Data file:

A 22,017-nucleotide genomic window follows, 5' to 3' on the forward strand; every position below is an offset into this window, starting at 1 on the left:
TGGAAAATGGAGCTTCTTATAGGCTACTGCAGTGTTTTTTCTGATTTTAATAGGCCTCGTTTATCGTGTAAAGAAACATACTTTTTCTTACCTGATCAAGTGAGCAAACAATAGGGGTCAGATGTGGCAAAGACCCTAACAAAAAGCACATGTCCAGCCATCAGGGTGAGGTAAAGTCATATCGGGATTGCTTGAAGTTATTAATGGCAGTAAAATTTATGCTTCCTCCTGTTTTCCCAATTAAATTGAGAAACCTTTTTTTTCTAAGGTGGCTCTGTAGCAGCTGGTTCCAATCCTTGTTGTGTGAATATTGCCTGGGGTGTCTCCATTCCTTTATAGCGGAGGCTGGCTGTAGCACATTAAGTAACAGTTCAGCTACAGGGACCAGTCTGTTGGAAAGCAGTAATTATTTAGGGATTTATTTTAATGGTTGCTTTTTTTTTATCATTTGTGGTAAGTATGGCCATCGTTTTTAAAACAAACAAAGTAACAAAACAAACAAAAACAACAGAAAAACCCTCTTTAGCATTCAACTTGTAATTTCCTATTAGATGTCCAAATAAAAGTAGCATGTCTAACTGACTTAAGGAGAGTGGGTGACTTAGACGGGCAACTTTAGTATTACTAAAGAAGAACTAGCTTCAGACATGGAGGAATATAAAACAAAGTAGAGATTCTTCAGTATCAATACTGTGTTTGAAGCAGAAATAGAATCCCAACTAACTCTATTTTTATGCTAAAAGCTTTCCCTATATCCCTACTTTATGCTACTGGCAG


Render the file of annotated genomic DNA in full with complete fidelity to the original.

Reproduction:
A 22,017-nucleotide genomic window follows, 5' to 3' on the forward strand; every position below is an offset into this window, starting at 1 on the left:
TGGAAAATGGAGCTTCTTATAGGCTACTGCAGTGTTTTTTCTGATTTTAATAGGCCTCGTTTATCGTGTAAAGAAACATACTTTTTCTTACCTGATCAAGTGAGCAAACAATAGGGGTCAGATGTGGCAAAGACCCTAACAAAAAGCACATGTCCAGCCATCAGGGTGAGGTAAAGTCATATCGGGATTGCTTGAAGTTATTAATGGCAGTAAAATTTATGCTTCCTCCTGTTTTCCCAATTAAATTGAGAAACCTTTTTTTTCTAAGGTGGCTCTGTAGCAGCTGGTTCCAATCCTTGTTGTGTGAATATTGCCTGGGGTGTCTCCATTCCTTTATAGCGGAGGCTGGCTGTAGCACATTAAGTAACAGTTCAGCTACAGGGACCAGTCTGTTGGAAAGCAGTAATTATTTAGGGATTTATTTTAATGGTTGCTTTTTTTTTATCATTTGTGGTAAGTATGGCCATCGTTTTTAAAACAAACAAAGTAACAAAACAAACAAAAACAACAGAAAAACCCTCTTTAGCATTCAACTTGTAATTTCCTATTAGATGTCCAAATAAAAGTAGCATGTCTAACTGACTTAAGGAGAGTGGGTGACTTAGACGGGCAACTTTAGTATTACTAAAGAAGAACTAGCTTCAGACATGGAGGAATATAAAACAAAGTAGAGATTCTTCAGTATCAATACTGTGTTTGAAGCAGAAATAGAATCCCAACTAACTCTATTTTTATGCTAAAAGCTTTCCCTATATCCCTACTTTATGCTACTGGCAG